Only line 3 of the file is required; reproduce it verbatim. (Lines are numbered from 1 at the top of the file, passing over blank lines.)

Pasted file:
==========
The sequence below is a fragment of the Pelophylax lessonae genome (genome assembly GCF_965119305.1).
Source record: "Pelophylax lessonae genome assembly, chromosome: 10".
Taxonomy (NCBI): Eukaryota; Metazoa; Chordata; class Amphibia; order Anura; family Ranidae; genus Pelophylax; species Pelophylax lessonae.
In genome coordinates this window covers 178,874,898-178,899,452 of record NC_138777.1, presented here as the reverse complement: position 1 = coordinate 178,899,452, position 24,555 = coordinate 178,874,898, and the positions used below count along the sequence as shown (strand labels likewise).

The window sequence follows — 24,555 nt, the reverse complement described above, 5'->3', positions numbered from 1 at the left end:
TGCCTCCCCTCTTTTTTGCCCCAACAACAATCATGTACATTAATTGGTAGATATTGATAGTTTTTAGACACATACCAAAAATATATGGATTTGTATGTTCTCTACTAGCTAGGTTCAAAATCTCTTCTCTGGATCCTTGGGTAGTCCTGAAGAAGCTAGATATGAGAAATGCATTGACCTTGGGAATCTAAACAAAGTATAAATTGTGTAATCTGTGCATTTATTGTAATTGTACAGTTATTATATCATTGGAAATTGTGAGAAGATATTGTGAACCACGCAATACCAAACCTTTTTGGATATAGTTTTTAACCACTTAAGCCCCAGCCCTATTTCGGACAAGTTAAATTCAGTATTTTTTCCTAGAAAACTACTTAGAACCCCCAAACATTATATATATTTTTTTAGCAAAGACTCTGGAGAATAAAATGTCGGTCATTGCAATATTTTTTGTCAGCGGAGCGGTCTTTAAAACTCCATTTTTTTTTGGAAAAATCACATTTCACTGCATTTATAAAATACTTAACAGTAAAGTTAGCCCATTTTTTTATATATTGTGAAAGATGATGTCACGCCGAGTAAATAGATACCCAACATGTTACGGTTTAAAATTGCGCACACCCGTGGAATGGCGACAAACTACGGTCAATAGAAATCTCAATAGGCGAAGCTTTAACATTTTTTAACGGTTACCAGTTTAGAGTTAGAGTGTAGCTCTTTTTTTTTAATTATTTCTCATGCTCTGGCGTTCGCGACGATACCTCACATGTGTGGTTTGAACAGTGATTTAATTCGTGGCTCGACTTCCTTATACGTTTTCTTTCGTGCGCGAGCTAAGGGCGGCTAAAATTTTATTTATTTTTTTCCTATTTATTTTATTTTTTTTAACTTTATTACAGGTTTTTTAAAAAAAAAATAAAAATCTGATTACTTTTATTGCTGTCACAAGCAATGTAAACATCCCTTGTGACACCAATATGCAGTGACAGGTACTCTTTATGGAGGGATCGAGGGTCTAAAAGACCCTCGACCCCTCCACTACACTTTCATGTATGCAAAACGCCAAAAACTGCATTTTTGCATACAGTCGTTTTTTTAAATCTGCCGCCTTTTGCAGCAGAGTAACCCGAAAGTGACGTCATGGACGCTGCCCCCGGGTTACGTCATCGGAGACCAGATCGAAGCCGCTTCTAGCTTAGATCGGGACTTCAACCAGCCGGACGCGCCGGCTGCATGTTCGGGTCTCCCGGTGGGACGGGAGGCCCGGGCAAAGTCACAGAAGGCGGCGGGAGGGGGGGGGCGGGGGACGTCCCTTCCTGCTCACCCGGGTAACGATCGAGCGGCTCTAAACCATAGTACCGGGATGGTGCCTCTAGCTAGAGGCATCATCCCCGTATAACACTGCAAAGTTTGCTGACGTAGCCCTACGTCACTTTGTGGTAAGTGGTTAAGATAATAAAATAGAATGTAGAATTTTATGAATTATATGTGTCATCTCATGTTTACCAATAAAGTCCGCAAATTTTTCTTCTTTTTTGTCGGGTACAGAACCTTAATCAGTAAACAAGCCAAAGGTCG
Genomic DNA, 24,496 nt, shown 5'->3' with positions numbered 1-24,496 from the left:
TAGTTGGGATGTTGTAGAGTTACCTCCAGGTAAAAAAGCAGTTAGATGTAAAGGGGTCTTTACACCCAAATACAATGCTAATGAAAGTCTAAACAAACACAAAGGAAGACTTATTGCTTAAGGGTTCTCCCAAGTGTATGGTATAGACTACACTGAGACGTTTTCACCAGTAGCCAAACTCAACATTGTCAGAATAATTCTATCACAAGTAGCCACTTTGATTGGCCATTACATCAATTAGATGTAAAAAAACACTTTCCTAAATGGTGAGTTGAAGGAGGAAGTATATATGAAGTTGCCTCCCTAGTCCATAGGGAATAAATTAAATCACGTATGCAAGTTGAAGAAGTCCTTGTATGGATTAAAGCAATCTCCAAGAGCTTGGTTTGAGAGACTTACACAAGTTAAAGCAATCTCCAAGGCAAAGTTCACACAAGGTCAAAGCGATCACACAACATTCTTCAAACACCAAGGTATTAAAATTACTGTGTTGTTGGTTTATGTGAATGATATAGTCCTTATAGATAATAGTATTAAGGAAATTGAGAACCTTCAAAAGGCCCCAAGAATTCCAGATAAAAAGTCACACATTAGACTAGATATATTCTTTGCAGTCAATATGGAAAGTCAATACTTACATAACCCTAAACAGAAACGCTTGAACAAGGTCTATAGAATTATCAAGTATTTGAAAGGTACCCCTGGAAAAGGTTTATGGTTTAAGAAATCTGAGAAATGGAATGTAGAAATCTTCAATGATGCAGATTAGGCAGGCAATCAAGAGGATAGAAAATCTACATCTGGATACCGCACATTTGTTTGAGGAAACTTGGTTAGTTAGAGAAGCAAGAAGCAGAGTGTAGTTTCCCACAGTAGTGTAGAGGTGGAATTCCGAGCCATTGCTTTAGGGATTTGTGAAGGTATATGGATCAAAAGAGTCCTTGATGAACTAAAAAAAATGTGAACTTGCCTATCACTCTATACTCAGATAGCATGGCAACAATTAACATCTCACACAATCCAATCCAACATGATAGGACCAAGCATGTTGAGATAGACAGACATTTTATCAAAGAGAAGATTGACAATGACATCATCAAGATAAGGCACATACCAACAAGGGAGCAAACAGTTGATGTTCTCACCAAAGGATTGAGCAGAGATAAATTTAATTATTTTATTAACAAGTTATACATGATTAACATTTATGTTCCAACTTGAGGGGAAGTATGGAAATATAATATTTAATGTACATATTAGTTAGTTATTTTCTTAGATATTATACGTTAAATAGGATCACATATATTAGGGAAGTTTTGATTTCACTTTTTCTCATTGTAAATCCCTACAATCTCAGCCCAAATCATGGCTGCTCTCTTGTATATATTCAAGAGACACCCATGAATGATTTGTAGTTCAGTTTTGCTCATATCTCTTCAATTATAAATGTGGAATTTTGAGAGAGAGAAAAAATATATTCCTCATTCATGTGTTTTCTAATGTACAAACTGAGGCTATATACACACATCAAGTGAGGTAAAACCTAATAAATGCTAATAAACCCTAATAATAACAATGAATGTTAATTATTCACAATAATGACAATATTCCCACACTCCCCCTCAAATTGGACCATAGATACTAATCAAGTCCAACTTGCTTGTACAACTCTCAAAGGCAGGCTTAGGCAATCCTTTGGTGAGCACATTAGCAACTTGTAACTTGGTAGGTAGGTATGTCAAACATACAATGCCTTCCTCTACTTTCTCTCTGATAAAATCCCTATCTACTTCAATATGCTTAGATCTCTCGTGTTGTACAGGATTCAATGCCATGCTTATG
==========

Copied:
Taxonomy (NCBI): Eukaryota; Metazoa; Chordata; class Amphibia; order Anura; family Ranidae; genus Pelophylax; species Pelophylax lessonae.